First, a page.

Go where I will enjoy eternal life.’
But Steven Grayson stopped and scratched his head
Then told about a poem that he had read
Some years before when he had been in school
That life is freedom, not a rigid rule.

‘The earth that nourished thee, shall claim thy growth
To be resolved to earth again, and, lost
Each human trace, surrendering up
Thine individual being, shalt thou go
To mix forever with the elements,
Yet not to thine eternal resting place
Shalt thou retire alone, nor couldst thou wish
Couch more magnificent. Thou shalt lie down
With patriarchs of the infant world, with kings,
The powerful of the earth, the wise, the good.’
But Elmo, with a laugh to stop him, said,
‘Now Steve, you cannot tell me that you read
Such words in school. How could a farmer boy
Say such a poem was something to enjoy?’

‘Oh yes, I read it and it helped me see
That life on earth is good and should be free
Of fear of death so I can be serene.
The poet was a boy of seventeen,
William Cullen Bryant was his name.
He tried to say that life is not a game
And that the beauty of this life on earth
Should be appreciated for its worth.’
I watched as Elmo gave a pat to set
A bundle in its place. He wiped the sweat
From off his face and looked again at Steve,
Whose thoughts were such he just could not perceive

‘Eternal life is ours to obtain,’
Said Elmo from atop the load of grain
‘And it is promised to us if we go
The way of Him who went before to show
Poor sinners, like the two of us, if we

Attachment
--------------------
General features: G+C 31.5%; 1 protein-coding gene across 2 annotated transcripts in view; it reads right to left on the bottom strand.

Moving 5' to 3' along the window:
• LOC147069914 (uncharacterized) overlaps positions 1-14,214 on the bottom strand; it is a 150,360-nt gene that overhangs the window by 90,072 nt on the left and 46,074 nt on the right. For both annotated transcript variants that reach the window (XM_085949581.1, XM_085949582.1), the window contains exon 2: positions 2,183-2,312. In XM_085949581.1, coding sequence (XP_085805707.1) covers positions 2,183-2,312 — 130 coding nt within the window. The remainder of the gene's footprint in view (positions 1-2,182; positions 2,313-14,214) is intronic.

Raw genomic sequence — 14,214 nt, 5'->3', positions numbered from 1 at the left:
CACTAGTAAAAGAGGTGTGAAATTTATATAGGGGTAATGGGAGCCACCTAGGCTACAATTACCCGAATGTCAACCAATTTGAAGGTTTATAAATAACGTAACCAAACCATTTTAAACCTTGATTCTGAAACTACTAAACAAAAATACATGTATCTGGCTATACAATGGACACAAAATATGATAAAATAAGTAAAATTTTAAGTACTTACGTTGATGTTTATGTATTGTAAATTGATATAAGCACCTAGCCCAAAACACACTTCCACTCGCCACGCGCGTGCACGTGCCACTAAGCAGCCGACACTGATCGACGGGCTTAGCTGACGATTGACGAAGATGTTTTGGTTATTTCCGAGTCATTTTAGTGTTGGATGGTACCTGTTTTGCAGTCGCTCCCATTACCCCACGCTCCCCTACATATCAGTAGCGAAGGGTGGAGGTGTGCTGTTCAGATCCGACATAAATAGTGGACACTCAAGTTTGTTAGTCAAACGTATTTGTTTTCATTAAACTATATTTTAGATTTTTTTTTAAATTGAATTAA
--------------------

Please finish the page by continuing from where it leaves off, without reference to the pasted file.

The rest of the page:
Believe and we are not too blind to see.
I wonder why though we are left alone
To work so God-damned hard for what we own.’
But Steven, as he tossed each bundle up
To Elmo, said, ‘You wonder why your cup
Is still not full. You should be satisfied
With life right now and all it can provide.’

‘But Steve, the preacher said that he was sure
The Hardships of this life we can endure
If only we accept His word as true.
Eternal life of peace is ours to view.’
‘My point is this,’ said Steven with a smile.
‘What will I do with life for all the while
That I am here, alive? I can be sad,
Unhappy with my lot. Why not be glad?
I don’t know much about an absolute.
It binds me in, and leaves me destitute
To find a way to do as I see fit.
Tradition stops new thoughts you must admit.’

As if to find a way to change the talk
‘Mo said to me, ‘You can’t stay here and gawk,
The other hands will need that water jug
And all that Steve has said is just humbug.’
Then Steve, the smile still on his face, spoke out.